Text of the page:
SINGAPORE (Reuters) - A Singapore court on Tuesday convicted a rights activist and an opposition politician of contempt of court, punishable by up to three years in jail, for online comments posted on Facebook, the first such ruling under a new law.
The wealthy Asian city state’s High Court found Jolovan Wham, a vocal government critic, and John Tan, a member of the opposition Singapore Democratic Party, guilty of “scandalizing the judiciary” with the social media posts.
The posts of both Wham and Tan “posed a risk that public confidence in the administration of justice would be undermined,” Judge Woo Bih Li said in his ruling.
Wham’s post “impugned the integrity and impartiality of Singapore’s judges, and thus the Singapore courts” by implying judges were not independent and were partial to the government, he added.
Tan’s post supporting the comments similarly impugned the court’s integrity, the judge said.
The convictions are the first under the Administration of Justice (Protection) Act that took effect a year ago, the Singapore Attorney General’s Chambers (AGC) said, with sentencing set for Nov. 7.
Convictions carry a fine of up to S$100,000 ($72,200) in addition to the maximum term of three years.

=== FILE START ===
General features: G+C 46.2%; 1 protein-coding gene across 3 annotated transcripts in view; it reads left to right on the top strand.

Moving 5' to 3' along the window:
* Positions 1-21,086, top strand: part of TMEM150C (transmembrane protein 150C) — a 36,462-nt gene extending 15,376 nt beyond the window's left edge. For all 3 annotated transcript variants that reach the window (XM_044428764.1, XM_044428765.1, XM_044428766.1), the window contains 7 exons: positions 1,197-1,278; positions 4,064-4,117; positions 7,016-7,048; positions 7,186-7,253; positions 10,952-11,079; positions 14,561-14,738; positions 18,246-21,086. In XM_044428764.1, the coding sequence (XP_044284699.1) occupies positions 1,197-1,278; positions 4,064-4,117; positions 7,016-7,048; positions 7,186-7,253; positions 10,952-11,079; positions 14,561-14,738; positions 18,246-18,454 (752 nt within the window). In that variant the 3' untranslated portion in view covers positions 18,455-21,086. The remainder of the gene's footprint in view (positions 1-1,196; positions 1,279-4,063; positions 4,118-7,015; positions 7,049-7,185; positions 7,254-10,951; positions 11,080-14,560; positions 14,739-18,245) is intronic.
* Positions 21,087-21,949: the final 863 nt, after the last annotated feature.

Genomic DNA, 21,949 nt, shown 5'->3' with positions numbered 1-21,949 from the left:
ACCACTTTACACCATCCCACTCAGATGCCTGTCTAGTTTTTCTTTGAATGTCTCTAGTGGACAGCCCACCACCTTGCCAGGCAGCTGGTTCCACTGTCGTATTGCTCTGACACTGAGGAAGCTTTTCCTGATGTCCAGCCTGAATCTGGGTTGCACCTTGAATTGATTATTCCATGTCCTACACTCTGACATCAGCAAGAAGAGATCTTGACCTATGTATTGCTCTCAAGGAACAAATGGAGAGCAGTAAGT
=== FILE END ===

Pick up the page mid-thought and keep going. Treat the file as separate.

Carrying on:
In a Facebook post after the ruling, Wham said he would await sentencing. Tan’s party does not have an elected member in parliament, which is dominated by the ruling People’s Action Party.
Wham’s lawyer, Eugene Thuraisingam, said he had argued his client was not contemptuous of the judiciary as he was “merely comparing the relative independence” of judges in different jurisdictions. The defendants have made no decision about an appeal, he added.
New York-based Human Rights Watch, which has urged Singapore to repeal laws and rules it says restrict free speech and public assembly, said the law fundamentally infringed basic rights.
“By using this law on scandalizing the courts against political activists, the Singapore government blatantly violated freedom of expression and confounded any real sense of justice,” Phil Robertson, its deputy Asia director, said by email.
“The real tragedy in this whole situation is Singapore thinks it’s OK to employ such a rights-abusing law.”
Reporting by Aradhana Aravindan and Jack Kim; Editing by Clarence Fernandez